Should You Take an Online Course Before You Teach One?
As an online course instructor, what can you learn from taking one?
Most of today’s college students graduate having taken at least one online course. Many other adult learners seek online education to further their careers, or for self-improvement. But despite its rising popularity, many adults haven’t yet taken an online course—even though they may be interested in teaching one.
If this sounds like you, there’s no reason that should dissuade you from your own dreams of becoming an online instructor. Instead, the easiest remedy may simply be to try an online course out for yourself. If you’ve never taken an online course, or if it’s been a while since your last experience, you may be surprised by what you learn from the experience.
Still wondering if it’s a good use of your time? Here are a few ways taking an online course can make your own course more effective.
1. Familiarize yourself with online course formats.
Online courses come in many forms. My own experience includes an online language app which required daily use, interactive chess lessons which combined video with practice puzzles, a college-level literature class, and some experimentation with a Massively Open Online Course (MOOC) in economics.
Each of these provided a vastly different experience. The language app was mobile, while the other courses were online. The literature course tried to mimic the formula and structure of a traditional classroom, while the other courses had no timeline. The chess course (quite naturally) made heavy use of gamification, while the MOOC economics class relied on open forum discussions.
The point isn’t to say that one of these styles is better than all the others, but that each style was suitable for its specific application. That said, they aren’t always obvious. You may have assumptions about how to structure your course, while taking a course might open your eyes to completely new ways of educating.
2. Gain first-hand experience with potential pitfalls.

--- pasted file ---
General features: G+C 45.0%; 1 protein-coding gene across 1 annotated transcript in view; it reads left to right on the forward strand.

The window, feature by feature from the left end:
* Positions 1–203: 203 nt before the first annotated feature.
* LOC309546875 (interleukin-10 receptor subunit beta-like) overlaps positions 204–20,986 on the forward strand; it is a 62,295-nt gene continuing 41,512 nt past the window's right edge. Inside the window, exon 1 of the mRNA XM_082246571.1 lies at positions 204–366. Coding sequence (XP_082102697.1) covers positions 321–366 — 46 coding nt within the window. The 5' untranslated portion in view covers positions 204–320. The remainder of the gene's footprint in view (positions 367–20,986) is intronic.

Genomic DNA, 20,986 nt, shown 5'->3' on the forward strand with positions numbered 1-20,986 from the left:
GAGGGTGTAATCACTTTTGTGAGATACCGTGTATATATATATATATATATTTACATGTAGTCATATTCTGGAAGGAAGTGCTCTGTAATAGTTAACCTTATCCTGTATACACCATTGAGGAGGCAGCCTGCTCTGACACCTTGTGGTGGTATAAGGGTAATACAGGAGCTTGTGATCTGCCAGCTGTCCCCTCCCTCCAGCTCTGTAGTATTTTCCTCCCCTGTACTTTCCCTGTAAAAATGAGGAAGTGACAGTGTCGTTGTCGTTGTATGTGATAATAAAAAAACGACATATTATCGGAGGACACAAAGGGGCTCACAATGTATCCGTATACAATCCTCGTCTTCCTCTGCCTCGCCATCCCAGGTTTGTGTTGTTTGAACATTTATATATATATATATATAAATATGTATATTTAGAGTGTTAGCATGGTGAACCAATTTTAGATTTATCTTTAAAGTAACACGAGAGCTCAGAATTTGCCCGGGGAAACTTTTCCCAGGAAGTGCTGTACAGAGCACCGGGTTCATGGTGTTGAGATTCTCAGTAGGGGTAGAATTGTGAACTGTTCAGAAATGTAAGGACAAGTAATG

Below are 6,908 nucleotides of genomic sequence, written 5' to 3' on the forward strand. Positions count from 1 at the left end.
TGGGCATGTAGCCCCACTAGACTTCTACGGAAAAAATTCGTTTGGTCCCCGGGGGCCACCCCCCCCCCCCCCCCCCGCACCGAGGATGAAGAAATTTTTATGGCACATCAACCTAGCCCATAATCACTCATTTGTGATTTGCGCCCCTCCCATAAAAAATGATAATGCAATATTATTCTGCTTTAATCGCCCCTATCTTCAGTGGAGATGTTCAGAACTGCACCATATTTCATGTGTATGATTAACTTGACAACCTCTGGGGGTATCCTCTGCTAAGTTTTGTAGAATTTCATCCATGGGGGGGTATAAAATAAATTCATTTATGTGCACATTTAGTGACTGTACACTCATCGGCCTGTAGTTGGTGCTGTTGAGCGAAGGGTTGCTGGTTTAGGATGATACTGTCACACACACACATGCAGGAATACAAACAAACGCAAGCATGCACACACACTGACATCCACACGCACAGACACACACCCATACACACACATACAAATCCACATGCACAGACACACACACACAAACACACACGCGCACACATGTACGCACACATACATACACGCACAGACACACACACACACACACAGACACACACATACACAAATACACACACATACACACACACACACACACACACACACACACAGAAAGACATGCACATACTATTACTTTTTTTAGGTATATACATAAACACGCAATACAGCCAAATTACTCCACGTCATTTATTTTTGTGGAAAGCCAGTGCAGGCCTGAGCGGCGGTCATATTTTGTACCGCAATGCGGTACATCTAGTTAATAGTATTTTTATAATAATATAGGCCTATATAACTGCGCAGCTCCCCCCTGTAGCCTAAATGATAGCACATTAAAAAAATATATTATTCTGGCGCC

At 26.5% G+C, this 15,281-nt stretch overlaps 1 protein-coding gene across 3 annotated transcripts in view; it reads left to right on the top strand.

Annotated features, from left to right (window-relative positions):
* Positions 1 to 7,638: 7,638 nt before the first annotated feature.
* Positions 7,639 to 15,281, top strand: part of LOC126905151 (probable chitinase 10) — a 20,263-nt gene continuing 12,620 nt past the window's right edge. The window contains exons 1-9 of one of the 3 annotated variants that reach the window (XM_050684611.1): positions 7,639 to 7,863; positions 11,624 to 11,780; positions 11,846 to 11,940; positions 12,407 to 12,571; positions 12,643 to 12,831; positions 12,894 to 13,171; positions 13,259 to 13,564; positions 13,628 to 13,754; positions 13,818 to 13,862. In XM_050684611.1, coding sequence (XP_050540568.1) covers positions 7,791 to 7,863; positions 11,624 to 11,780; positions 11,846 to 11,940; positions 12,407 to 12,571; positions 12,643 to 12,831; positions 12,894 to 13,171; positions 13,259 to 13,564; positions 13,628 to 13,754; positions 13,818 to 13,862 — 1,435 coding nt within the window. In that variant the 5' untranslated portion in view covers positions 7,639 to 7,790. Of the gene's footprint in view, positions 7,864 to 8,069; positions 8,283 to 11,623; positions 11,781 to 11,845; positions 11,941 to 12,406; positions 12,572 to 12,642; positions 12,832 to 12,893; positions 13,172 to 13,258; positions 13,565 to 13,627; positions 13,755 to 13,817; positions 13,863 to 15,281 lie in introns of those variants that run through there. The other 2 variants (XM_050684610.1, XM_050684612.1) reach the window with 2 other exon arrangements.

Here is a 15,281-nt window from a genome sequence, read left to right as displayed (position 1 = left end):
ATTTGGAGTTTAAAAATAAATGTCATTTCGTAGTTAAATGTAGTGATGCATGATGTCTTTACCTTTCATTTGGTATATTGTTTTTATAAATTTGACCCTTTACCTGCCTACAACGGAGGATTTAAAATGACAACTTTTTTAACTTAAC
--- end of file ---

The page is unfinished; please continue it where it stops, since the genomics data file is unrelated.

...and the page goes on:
Online courses can be a mixed bag. You may find a lot of positive inspiration in a course, while also creating a list of things not to do. Even if you don’t have a solution, understanding the hurdles online learners have to jump through can help you provide better support.
For instance, my own experience in a traditional online college course was teacher engagement provided a lot of support and encouragement, but that the discussion questions often felt forced and artificial. Meanwhile, I found it simple enough to blow through a few videos in the MOOC course. However, when my enthusiasm waned, the lose structure of the course and the lack of personal commitment made it easy for me to drop it like a bad habit.
3. Think of ways you might do things differently.
It’s easier to identify problems than it is to discover solutions. However, first had experience with a course can make it easier to think creatively about ways to do things differently.
The traditional course I took would have struggled to create a more engaged community given the limitations of the semester. While taking a fifteen-week course made it easier to stay on schedule, it also created a definitive end point to the class. However, a group project, or a few synchronized learning moments where the whole class got to have a discussion in real time might have helped to break the ice.
Meanwhile, the MOOC course, was probably too large for the professors to leave personalized feedback. But the course also failed to create a long-term community. While some learners left comments on the lessons, these were ordered with the oldest comment at the time, so that learners had to scroll through years of comments to find the most recent responses. This made it hard for any new conversations to begin. Ordering comments from recent to oldest might not solve every problem, but it would have been a quick fix.
4. Talk to your classmates about their experiences.
Insider knowledge is always hard to come by. It can be especially difficult to get honest feedback from learners in your own course, either out of reluctance to criticize, or because it’s not a priority for them. But since online courses often mean getting to know some of your fellow learners, you may find an opportunity to ask them about what they think of the course.
Even if you don’t have a chance to strike up that kind of conversation in a natural way, you can often read up on some of those opinions in the course discussion forum. If the learners in your course seem to voice some common criticisms, or ask many of the same help questions, then that’s something you could work to improve in your own program.
5. Learn something that you could use for your own course.
Finally, you can kill two birds with one stone by taking an online course in a subject that may help you create and run your own course. For instance, a course on marketing could help you sell the course, or a seminar on instructional design could give you insights into how to better organize your material. You could even take a course in your own field as part of your competitor research.
Either way, you benefit twice: you learn a new subject, and you gain experience with online education systems while you’re at it.
Taking an online course isn’t necessary—but it may be more efficient.
You can, of course, learn a lot about online education without ever taking a course yourself. But most of us are hardwired to learn by doing, and it may be easier for you to get the feel of an online educational environment simply by taking an online, course, rather than trying to read about it.